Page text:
The terms of a collective bargaining agreement which provided for discharge of nontenured employees "for just cause" did not conflict with G. L. c. 35, Section 51, which provides a procedure for discharge of tenured employees; and it was within the scope of an arbitrator's authority to decide whether there was a reasonable basis for the employees' discharges and to award reinstatement. [468-469]
BILL IN EQUITY filed in the Superior Court on August 30, 1973.
An application to vacate an arbitration award was heard by Cross, J.
The Supreme Judicial Court, on its own initiative, ordered direct appellate review.
Augustus J. Camelio for the defendant.
Richard K. Donahue for the plaintiffs.
BRAUCHER, J. County employees were discharged. Pursuant to a collective bargaining agreement, their union sought arbitration on their behalf. The county commissioners sought to prevent arbitration, and later moved to vacate the arbitrator's award directing reinstatement. The motion was allowed in the Superior Court. We reverse the judgment, and order judgment confirming the award. We hold that G. L. c. 35, Section 51, providing for the discharge of tenured employees, does not prevent arbitration of discharges of nontenured employees. We further hold that the arbitrator's decision was within the scope of his authority under the collective bargaining agreement.
The facts are stipulated. In February, 1973, fifteen nontenured employees of the county were discharged for leaving their employment (1) without "punching out," (2) without permission of their supervisor, and (3) before completing their tours of duty. Two employees, one tenured, were discharged as supervisors for allowing employees to leave without punching out and for repeated failure to accept correction. This was their first offense. After a hearing before the superintendent of buildings and another hearing before representatives of the plaintiff county commissioners, the discharges were affirmed. The matter proceeded to arbitration on behalf of the sixteen nontenured employees, and the arbitrator ordered their reinstatement.
The agreement provided for arbitration of grievances, but added, "The arbitrator shall not have any authority to change, modify or alter any provision of this Agreement nor shall any arbitrator have any authority to impose any obligation upon the County unless clearly required by the application of an express provision of this Agreement . . . ." As to discipline and discharges, the agreement provided for discharge "for just cause," and added, "Just cause shall be as determined by the County unless it can be shown that there was no reasonable basis for the findings of fact or the decision of the County." This provision was not to apply to employees having rights under G. L. c. 35, Section 51 (tenured
employees), nor to employees with less than six months service.
The judge ruled that discharge of employees, as a condition of employment, was an arbitrable issue, but that arbitration over the discharges of nontenured employees conflicted with G. L. c. 35, Section 51, citing G. L. c. 149, Section 1781. [Note 1] He ruled that the standard of review by the arbitrator under the agreement was substantially the same as that for judicial review of administrative agencies under G. L. c. 30A, Section 14, citing for comparison New York Cent. R.R. v. Department of Pub. Works, 354 Mass. 332 , 336 (1968). He upheld the arbitrator's conclusion that the county's findings of fact had a reasonable basis. But, he ruled, "The conclusion of the Arbitrator that the decision of the County to discharge the employees had no reasonable basis because `progressive discipline' was the appropriate procedure amounts to a substitution of the Arbitrator's judgment for that of the County -- this was not authorized by the collective bargaining agreement." The union appealed, and we transferred the case to this court on our own motion.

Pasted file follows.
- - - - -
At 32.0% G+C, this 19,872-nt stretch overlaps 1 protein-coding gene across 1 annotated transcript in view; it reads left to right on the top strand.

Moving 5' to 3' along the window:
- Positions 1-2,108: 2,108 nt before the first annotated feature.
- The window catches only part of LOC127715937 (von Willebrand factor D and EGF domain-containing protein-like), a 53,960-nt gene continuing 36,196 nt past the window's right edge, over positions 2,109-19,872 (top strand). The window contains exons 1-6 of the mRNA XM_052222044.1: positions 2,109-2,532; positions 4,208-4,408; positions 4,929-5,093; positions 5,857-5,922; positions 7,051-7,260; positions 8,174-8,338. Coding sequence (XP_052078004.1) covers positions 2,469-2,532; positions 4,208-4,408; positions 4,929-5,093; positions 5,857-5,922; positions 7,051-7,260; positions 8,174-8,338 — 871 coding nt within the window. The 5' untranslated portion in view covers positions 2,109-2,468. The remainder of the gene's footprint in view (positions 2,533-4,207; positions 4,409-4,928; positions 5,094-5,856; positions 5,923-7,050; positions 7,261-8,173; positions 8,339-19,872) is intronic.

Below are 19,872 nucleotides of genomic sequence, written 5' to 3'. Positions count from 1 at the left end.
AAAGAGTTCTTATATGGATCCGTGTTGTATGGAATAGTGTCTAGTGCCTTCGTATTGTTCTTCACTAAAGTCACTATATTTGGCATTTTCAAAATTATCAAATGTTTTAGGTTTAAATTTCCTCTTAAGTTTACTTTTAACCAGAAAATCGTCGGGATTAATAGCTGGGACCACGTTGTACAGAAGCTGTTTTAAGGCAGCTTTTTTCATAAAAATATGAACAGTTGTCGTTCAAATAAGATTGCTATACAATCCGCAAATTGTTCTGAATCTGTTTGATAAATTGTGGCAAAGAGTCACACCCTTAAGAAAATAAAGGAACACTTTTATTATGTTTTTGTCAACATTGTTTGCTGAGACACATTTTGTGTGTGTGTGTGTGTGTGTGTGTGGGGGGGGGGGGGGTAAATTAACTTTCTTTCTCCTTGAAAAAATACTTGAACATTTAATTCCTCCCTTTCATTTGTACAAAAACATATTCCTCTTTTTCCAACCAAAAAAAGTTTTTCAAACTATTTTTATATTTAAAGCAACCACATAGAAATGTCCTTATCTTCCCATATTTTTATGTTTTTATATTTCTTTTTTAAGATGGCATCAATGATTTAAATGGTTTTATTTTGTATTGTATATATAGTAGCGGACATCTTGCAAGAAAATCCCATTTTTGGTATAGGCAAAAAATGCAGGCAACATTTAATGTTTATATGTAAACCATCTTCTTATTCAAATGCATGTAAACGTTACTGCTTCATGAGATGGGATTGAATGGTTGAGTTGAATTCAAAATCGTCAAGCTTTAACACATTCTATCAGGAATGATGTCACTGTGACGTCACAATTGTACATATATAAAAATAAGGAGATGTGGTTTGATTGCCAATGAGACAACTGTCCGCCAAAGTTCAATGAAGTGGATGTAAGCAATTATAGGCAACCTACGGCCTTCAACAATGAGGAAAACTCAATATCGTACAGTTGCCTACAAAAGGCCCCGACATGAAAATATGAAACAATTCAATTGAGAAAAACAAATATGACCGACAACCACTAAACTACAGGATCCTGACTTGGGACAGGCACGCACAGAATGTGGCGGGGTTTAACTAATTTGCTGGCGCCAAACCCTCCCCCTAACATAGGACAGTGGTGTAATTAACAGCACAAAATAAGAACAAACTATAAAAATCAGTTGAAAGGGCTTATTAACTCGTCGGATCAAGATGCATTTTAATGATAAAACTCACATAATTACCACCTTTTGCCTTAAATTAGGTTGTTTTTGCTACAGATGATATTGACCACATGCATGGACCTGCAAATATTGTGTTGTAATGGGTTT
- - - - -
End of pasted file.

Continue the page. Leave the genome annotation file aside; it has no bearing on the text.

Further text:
In 1973, G. L. c. 35, Section 51, as amended through St. 1970, c. 70, provided for tenure for employees with seven years of service, and for a procedure for discharge. Contrary to the plaintiffs' contention, that statute did not make any provision with respect to employees having less than seven years of service. The provisions of the collective bargaining agreement with respect to nontenured employees, therefore, did not and indeed could not conflict with the statute.
The agreement gave the arbitrator authority to decide, separately, whether there was a reasonable basis for the county's "findings of fact," and whether there was a reasonable basis for the county's "decision." He did so. There is no suggestion of fraud or bad faith. Therefore, whether or not he substituted his judgment for that of the county, he did not exceed his powers. G. L. c. 150C, Section 11 (a) (3).
Trustees of Boston & Me. Corp. v. Massachusetts Bay Transp. Auth., 363 Mass. 386 , 390 (1973). No separate issue has been raised as to the employee who was a supervisor. Cf. School Comm. of W. Springfield v. Korbut, 4 Mass. App. Ct. 743 , 747 (1976) (reinstatement to supervisory academic position not authorized).
The judgment appealed from is reversed. A new judgment is to be entered confirming the award.
[Note 1] As amended through St. 1970, c. 340, now replaced by G. L. c. 150E, Section 7 (b), inserted by St. 1973, c. 1078, Section 2.